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SOC201 - Yang

Sociological Practice

SOC201 - Thinking Sociologically - Yang

This Course Guide has been designed to assist you in research and synthetic writing as you prepare to write your literature review.

For additional assistance, feel free at any time to use our Ask Us Anything chat or email reference service, or sign up for our research consultation service. Or, if you have questions, please contact Prof. Christy Fic (cmfic@ship.edu).

Synthetic Writing

A literature review is not the same as a research paper. Key Points to Consider:

  • The purpose of a literature review is to report the current state of the topic. Literature reviewed should be relatively current (generally 5-10 years old).
  • Organize your paper according to themes. It may be helpful to make each theme a subheading in your paper. Your subheadings should be broad enough so that you can bring multiple articles into the discussion.
  • All works cited must be both in the text of the literature review and the bibliography
  • Avoid passive voice (ex: It was found that...); Use active voice ("Smith (2013) reported that...")
  • Report what the literature says, not what you think

The point of a literature review is to synthesize the research of others without making a new argument or scholarly contribution.

A literature review is also not an annotated bibliography. You should not write about each study you are reviewing in turn-- instead write synthetically to highlight the current state of the literature.


Pick a topic that is interesting to you and write a literature review about this topic. Minimally 8 research journal articles should be cited in this assignment.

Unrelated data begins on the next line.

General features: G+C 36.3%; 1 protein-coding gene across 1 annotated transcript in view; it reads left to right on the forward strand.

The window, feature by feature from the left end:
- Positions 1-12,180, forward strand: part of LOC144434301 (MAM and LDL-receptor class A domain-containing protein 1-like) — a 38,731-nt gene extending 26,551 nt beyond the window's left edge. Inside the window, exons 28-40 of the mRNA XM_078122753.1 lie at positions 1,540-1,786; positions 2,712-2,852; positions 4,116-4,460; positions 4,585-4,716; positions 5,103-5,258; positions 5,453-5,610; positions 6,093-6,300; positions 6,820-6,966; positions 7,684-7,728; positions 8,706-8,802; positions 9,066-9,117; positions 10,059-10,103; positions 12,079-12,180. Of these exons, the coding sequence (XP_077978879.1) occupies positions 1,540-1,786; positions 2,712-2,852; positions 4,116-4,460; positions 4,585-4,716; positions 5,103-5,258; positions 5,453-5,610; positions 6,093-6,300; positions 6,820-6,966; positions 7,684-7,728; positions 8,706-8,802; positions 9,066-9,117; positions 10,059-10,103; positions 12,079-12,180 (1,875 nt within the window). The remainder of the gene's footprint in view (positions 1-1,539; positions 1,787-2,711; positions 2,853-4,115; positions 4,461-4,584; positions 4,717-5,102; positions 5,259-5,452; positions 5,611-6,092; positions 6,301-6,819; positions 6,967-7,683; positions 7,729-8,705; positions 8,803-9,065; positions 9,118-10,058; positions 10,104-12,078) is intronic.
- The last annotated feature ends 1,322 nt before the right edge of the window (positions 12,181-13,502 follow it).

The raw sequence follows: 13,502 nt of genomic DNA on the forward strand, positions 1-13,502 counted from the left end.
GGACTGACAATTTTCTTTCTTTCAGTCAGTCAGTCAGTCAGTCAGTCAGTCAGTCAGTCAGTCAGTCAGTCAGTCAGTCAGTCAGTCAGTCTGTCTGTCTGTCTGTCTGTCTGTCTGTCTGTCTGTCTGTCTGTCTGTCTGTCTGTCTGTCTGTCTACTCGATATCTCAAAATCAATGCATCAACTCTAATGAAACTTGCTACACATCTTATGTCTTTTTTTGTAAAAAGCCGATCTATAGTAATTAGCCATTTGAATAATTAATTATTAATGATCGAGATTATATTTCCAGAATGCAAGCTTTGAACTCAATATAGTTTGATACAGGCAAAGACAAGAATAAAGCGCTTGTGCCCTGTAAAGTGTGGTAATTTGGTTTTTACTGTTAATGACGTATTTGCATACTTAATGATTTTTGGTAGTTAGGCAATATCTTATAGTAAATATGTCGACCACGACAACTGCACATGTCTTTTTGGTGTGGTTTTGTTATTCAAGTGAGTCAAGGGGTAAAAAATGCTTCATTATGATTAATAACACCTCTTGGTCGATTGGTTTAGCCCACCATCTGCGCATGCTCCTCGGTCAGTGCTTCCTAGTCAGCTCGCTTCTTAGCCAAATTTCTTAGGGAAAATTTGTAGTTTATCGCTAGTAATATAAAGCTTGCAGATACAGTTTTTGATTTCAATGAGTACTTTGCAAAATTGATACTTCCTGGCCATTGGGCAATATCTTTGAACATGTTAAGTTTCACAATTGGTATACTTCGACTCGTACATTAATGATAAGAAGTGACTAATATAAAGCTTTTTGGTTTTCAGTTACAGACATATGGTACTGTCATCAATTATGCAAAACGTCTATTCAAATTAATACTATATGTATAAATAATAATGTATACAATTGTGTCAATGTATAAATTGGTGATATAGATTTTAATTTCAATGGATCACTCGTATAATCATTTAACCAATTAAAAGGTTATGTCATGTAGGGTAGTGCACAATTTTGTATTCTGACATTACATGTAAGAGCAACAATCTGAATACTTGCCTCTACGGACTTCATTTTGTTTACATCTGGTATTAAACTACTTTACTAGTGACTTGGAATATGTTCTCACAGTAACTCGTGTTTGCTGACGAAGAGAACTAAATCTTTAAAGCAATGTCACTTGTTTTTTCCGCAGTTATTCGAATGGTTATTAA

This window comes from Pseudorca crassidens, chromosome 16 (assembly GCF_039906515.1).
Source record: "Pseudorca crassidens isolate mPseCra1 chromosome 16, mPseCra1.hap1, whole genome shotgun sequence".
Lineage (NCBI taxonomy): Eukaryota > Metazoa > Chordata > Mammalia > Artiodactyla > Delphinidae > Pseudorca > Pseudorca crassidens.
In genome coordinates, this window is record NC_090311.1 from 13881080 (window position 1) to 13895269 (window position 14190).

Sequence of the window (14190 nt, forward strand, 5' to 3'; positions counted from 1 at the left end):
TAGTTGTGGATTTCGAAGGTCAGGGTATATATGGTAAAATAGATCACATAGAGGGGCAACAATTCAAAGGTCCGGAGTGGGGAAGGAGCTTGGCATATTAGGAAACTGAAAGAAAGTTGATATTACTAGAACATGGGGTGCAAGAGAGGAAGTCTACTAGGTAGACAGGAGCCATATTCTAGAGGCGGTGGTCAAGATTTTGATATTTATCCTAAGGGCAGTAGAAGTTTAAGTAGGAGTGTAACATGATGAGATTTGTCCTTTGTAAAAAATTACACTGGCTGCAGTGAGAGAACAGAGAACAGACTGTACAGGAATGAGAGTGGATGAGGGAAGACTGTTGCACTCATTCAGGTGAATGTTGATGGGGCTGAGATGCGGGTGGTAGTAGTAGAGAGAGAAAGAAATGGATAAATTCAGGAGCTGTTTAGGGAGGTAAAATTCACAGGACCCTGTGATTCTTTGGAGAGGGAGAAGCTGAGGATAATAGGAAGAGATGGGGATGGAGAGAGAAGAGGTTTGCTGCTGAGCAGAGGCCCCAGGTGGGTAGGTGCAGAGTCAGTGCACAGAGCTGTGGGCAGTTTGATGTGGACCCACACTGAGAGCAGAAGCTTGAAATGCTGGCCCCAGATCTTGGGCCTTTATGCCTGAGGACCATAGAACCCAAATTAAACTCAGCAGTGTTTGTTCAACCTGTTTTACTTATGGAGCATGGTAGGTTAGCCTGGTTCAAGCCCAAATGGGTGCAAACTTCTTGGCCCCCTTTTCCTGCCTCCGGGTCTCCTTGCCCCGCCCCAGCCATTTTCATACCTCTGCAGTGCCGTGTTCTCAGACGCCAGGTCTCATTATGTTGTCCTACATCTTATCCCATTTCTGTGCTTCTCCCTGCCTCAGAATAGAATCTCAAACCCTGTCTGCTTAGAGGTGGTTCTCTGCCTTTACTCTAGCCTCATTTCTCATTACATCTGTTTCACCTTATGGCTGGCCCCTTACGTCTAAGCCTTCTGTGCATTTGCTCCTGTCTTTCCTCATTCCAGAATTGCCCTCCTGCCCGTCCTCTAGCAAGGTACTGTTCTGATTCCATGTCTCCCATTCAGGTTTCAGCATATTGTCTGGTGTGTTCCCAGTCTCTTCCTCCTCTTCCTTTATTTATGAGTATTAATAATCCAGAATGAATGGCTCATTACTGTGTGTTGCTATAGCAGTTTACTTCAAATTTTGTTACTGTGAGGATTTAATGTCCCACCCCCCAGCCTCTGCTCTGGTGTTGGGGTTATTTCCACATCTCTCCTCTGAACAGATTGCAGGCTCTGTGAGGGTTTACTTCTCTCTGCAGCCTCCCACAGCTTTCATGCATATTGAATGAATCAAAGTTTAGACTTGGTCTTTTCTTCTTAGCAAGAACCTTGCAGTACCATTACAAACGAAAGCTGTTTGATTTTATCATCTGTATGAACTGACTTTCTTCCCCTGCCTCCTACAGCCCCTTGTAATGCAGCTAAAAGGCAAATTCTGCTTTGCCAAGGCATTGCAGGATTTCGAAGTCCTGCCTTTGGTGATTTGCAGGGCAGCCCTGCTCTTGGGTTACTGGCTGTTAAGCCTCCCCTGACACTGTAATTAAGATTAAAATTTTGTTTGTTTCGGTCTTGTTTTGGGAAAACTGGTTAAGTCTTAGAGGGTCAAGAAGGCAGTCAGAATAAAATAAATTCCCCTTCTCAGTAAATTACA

This assignment will be divided into three parts. It is designed for you to practice literature review writing skills and gain an in-depth understanding about one particular social issue by exploring existing research findings in that area.

I. Topic & Reference list: 5 points  

The topic has to be sociological, and the references should be peer-reviewed journal articles.

II. Introduction and Literature Review: 10 points

a.  One page introduction: description of the issue you want to study. Why it is important to study this topic.
b.  The literature review part needs to be at least 5 pages long. This part should be organized into 4-5 themes.

III. Cover page, abstract, and Conclusion (one page for each component, and 3 pages total): 5 points

a. Cover page should include information like the topic, your name, class information, and the date.
b.  Abstract needs to be around 150 words long. It serves the purpose of highlighting the key discussions of this paper. Too short or too long will result in point deduction.
c.  Conclusion can be half page to one page long. In this part, you summarize the key findings, discuss the implications, and identify directions for future research.